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Promoting Communication Skill:
Writing across the curriculum

The Impact of Writing Across the Curriculum (WAC)

  1. An attempt to introduce a solution to the positive feedback loop of declining literary abilities of students, develop life-long learners,
  2. Reasserting the central nature of writing throughout disciplines
  3. Defined two ways
    1. Individualized within each department, each dept developed WI courses
    2. Generic across departments, usually within the English dept
  4. Needed to combat the in ability from a lack of opportunities to write
  5. Vertically and horizontally beneficial
  6. Promote idea that we are “writing to learn and not learning to write”
    1. Without ignoring the need to produce good writers
    2. Bring back to “learner-center” approaches to teaching large classes

Resources found at:  http://www.adfl.org/ade/bulletin/n076/076014.htm

Brief historical perspective and prominent research

  1. Development in the 1970
    1. Authors to note, Toby Fulwiler
  2. Early Programs

Resources found at: http://wac.colostate.edu/books/bazerman_wac/wac.pdf

General WAC Strategies

In-Class activities

  • Free-writing:
    Start class off with students engaged in writing the first ideas that enter their heads, useful way to uncover bias towards the subject. At the end, have students write one summary sentence.
  • Entry/Exit Tickets:
    Quick way to gauge students’ understanding, pose questions at the beginning or end of class, excellent way to have students describe in their words the relationship between X and Y for next lecture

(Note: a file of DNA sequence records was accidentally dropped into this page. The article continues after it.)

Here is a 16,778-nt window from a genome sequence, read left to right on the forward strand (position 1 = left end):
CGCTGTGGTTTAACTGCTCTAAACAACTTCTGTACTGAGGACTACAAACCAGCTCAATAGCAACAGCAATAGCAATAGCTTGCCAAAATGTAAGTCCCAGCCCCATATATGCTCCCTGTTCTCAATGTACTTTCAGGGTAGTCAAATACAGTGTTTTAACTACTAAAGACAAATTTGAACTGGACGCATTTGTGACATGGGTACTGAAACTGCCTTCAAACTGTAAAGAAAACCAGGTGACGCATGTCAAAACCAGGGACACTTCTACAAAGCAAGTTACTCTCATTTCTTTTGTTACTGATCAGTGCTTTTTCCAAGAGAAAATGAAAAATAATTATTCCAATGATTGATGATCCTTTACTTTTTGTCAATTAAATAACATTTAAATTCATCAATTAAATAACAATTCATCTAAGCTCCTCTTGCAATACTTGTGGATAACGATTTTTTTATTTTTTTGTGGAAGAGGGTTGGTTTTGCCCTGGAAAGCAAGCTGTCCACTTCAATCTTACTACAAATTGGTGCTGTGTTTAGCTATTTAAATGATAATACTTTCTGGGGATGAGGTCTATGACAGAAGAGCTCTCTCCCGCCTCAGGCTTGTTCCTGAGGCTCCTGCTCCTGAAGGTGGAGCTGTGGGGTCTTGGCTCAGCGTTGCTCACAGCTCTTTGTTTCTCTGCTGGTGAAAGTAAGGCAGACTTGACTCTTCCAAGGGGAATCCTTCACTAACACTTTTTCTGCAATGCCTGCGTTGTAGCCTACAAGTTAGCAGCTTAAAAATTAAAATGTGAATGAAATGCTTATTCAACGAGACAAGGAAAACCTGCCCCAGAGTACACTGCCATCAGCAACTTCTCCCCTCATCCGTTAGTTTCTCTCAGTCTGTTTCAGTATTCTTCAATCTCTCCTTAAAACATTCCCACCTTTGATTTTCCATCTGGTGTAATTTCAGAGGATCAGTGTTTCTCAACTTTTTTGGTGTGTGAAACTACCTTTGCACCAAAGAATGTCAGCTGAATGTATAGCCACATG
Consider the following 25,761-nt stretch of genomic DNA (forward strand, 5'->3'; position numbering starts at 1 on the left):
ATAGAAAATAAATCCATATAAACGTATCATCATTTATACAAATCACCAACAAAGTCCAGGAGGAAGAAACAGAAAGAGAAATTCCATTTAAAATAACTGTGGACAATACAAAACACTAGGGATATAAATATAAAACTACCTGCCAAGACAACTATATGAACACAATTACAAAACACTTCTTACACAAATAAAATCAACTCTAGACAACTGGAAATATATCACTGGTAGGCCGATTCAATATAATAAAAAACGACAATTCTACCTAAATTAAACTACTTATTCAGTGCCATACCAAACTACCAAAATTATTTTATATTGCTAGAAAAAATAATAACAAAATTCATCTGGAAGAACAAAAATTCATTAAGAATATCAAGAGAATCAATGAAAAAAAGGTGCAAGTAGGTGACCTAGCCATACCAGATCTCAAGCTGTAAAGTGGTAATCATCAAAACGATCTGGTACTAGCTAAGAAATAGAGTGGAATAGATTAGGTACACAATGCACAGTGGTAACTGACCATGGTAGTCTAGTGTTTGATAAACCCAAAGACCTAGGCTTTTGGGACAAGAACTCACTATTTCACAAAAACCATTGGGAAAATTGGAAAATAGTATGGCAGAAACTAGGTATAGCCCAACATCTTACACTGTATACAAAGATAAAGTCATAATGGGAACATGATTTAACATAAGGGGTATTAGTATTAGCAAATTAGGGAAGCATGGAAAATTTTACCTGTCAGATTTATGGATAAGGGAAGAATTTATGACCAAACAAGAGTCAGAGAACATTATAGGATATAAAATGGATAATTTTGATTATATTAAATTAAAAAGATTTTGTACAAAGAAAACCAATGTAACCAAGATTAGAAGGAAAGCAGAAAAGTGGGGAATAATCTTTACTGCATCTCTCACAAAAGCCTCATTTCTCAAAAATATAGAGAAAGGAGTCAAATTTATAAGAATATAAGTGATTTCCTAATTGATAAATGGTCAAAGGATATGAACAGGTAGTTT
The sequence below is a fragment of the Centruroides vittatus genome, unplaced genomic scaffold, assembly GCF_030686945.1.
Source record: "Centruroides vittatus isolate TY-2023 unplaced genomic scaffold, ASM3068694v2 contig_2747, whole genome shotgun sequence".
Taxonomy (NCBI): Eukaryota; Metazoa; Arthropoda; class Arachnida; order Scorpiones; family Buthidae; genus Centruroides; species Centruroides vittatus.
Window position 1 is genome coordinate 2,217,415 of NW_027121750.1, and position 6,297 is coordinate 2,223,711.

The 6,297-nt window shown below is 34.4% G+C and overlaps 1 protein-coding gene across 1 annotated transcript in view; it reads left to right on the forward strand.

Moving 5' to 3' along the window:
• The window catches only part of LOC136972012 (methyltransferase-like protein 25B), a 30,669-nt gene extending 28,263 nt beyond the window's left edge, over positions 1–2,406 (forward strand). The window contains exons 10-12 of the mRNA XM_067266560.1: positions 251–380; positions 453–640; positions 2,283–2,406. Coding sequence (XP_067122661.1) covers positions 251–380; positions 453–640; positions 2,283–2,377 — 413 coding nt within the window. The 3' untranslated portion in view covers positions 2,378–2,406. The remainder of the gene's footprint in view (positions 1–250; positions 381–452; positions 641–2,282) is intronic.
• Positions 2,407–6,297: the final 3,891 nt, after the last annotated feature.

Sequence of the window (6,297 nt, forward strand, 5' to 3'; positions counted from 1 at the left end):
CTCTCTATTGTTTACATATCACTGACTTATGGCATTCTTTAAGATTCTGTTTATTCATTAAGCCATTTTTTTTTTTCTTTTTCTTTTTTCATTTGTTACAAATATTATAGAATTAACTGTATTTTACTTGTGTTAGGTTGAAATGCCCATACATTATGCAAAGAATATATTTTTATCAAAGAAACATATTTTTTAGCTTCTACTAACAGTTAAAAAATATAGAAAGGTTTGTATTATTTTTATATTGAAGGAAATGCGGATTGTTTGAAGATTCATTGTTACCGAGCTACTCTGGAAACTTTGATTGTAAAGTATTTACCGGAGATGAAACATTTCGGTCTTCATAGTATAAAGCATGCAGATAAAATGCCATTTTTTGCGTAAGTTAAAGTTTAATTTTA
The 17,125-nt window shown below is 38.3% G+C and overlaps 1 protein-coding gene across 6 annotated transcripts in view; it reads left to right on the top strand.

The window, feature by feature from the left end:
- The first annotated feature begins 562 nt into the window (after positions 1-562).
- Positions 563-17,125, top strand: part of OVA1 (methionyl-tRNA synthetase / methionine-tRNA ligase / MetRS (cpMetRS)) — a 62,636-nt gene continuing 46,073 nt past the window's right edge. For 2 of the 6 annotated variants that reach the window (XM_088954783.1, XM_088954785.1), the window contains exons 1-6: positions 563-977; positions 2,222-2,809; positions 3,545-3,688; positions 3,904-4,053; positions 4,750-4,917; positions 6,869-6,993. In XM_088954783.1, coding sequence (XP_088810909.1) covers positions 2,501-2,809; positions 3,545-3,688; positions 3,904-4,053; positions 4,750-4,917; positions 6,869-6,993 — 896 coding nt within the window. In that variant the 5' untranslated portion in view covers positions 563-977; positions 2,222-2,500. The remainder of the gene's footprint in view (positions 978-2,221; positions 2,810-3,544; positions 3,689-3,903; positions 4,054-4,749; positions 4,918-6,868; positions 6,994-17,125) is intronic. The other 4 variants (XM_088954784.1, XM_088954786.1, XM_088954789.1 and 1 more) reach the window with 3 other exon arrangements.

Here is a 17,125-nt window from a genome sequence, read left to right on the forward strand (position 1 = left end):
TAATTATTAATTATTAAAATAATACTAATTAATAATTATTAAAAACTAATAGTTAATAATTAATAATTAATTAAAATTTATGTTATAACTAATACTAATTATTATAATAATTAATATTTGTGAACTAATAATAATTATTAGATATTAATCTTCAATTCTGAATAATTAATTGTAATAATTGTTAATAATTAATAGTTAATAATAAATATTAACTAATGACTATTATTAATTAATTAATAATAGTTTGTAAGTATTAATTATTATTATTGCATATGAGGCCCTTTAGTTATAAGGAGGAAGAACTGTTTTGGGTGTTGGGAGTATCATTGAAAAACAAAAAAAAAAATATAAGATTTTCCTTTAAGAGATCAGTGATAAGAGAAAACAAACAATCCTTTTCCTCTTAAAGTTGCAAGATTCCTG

• Short Summary:
    At the end of lecture, have students write a summary of what was discussed and pose any question they still have for next class.
  • One-Minute Papers:
    In one minute students are asked to write everything they know about the lecture topic or from the required reading.
  • Scenarios:
    Create a fictional or real situation related to your lecture topic and ask students to write an explanation based on appropriate theories
  • Answer the Question:
    Pose a possible exam essay questions, have student write a response, collect, and show on the overhead examples of well organized answers to help clarify your expectations
  • Alternative, Have students write the essay questions, present the best for review or future tests

Out-of-Class activities

  • Logbooks:
    Have students write responses to readings and in class discussion on a regular basis in a common location to helps show increased understanding over the course of the semester.  Have students only submit their best entries at the end of the semester
  • Blackboard Discussions:
    Raise questions that relate the topic to current events that could lead to time consuming discussion in class.  Help students to understand this forum may be best suited to ask pertinent questions
  • Reader Response:
    An activity designed to illustrate personal attitudes brought into readings and have students compare to the attitude of the author

The above activities were located at the following addresses
http://writing2.richmond.edu/wac/wtl.html  University of Richmond,
http://www.ntlf.com/html/lib/bib/writing.htm University of Massachusetts, Amherst.

Assessment

Formal

The use of rubrics can help streamline grading by presenting students with specific guidelines for assessment.  The level of detail presented to the students can be directly related the importance of the writing assignment.

The following website is a good place to start developing formal rubrics,  http://rubistar.4teachers.org/index.php.

Informal

With the objective of writing to learn, remember that not all activities require formal grading.  Often, a quick read of students’ work can provide faculty with the level of understanding.  Here are a few suggestions for informal follow-ups…